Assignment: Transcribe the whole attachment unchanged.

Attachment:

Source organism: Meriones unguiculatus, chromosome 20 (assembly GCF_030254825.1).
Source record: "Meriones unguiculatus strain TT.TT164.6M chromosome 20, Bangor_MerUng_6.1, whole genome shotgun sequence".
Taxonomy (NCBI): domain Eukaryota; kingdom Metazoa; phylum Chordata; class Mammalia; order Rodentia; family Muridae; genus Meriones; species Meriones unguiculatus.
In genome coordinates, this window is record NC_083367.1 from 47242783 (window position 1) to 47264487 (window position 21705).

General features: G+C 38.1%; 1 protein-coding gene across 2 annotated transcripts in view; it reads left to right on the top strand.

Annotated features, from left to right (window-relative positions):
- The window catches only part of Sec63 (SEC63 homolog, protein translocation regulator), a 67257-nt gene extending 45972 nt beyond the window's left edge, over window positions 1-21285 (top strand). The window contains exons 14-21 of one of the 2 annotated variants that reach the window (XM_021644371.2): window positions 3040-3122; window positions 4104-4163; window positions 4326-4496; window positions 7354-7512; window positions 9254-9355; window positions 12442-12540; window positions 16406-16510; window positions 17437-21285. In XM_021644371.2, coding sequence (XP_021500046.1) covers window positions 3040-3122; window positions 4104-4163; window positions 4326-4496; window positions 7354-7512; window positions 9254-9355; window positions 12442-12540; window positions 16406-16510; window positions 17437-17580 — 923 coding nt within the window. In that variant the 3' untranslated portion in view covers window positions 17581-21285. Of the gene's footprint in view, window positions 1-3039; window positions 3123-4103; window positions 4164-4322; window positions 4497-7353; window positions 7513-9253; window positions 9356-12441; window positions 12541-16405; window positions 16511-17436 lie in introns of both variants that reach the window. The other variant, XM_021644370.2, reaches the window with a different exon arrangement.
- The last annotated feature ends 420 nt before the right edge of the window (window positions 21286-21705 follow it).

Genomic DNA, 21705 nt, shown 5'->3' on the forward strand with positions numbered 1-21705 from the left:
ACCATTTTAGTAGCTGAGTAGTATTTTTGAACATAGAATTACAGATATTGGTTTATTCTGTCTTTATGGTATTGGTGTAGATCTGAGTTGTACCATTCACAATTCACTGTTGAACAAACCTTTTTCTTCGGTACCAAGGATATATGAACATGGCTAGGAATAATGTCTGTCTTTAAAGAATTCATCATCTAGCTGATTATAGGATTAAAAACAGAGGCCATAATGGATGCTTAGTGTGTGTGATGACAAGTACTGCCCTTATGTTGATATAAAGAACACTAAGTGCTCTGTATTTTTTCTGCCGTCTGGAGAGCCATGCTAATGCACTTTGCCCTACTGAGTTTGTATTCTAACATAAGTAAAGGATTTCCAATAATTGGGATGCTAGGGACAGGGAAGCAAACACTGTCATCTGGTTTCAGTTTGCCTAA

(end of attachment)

Source organism: Meriones unguiculatus, chromosome 20 (assembly GCF_030254825.1).
Source record: "Meriones unguiculatus strain TT.TT164.6M chromosome 20, Bangor_MerUng_6.1, whole genome shotgun sequence".
Taxonomy (NCBI): domain Eukaryota; kingdom Metazoa; phylum Chordata; class Mammalia; order Rodentia; family Muridae; genus Meriones; species Meriones unguiculatus.
In genome coordinates, this window is record NC_083367.1 from 47242783 (window position 1) to 47264487 (window position 21705).

General features: G+C 38.1%; 1 protein-coding gene across 2 annotated transcripts in view; it reads left to right on the top strand.

Annotated features, from left to right (window-relative positions):
- The window catches only part of Sec63 (SEC63 homolog, protein translocation regulator), a 67257-nt gene extending 45972 nt beyond the window's left edge, over window positions 1-21285 (top strand). The window contains exons 14-21 of one of the 2 annotated variants that reach the window (XM_021644371.2): window positions 3040-3122; window positions 4104-4163; window positions 4326-4496; window positions 7354-7512; window positions 9254-9355; window positions 12442-12540; window positions 16406-16510; window positions 17437-21285. In XM_021644371.2, coding sequence (XP_021500046.1) covers window positions 3040-3122; window positions 4104-4163; window positions 4326-4496; window positions 7354-7512; window positions 9254-9355; window positions 12442-12540; window positions 16406-16510; window positions 17437-17580 — 923 coding nt within the window. In that variant the 3' untranslated portion in view covers window positions 17581-21285. Of the gene's footprint in view, window positions 1-3039; window positions 3123-4103; window positions 4164-4322; window positions 4497-7353; window positions 7513-9253; window positions 9356-12441; window positions 12541-16405; window positions 16511-17436 lie in introns of both variants that reach the window. The other variant, XM_021644370.2, reaches the window with a different exon arrangement.
- The last annotated feature ends 420 nt before the right edge of the window (window positions 21286-21705 follow it).

Genomic DNA, 21705 nt, shown 5'->3' on the forward strand with positions numbered 1-21705 from the left:
ACCATTTTAGTAGCTGAGTAGTATTTTTGAACATAGAATTACAGATATTGGTTTATTCTGTCTTTATGGTATTGGTGTAGATCTGAGTTGTACCATTCACAATTCACTGTTGAACAAACCTTTTTCTTCGGTACCAAGGATATATGAACATGGCTAGGAATAATGTCTGTCTTTAAAGAATTCATCATCTAGCTGATTATAGGATTAAAAACAGAGGCCATAATGGATGCTTAGTGTGTGTGATGACAAGTACTGCCCTTATGTTGATATAAAGAACACTAAGTGCTCTGTATTTTTTCTGCCGTCTGGAGAGCCATGCTAATGCACTTTGCCCTACTGAGTTTGTATTCTAACATAAGTAAAGGATTTCCAATAATTGGGATGCTAGGGACAGGGAAGCAAACACTGTCATCTGGTTTCAGTTTGCCTAA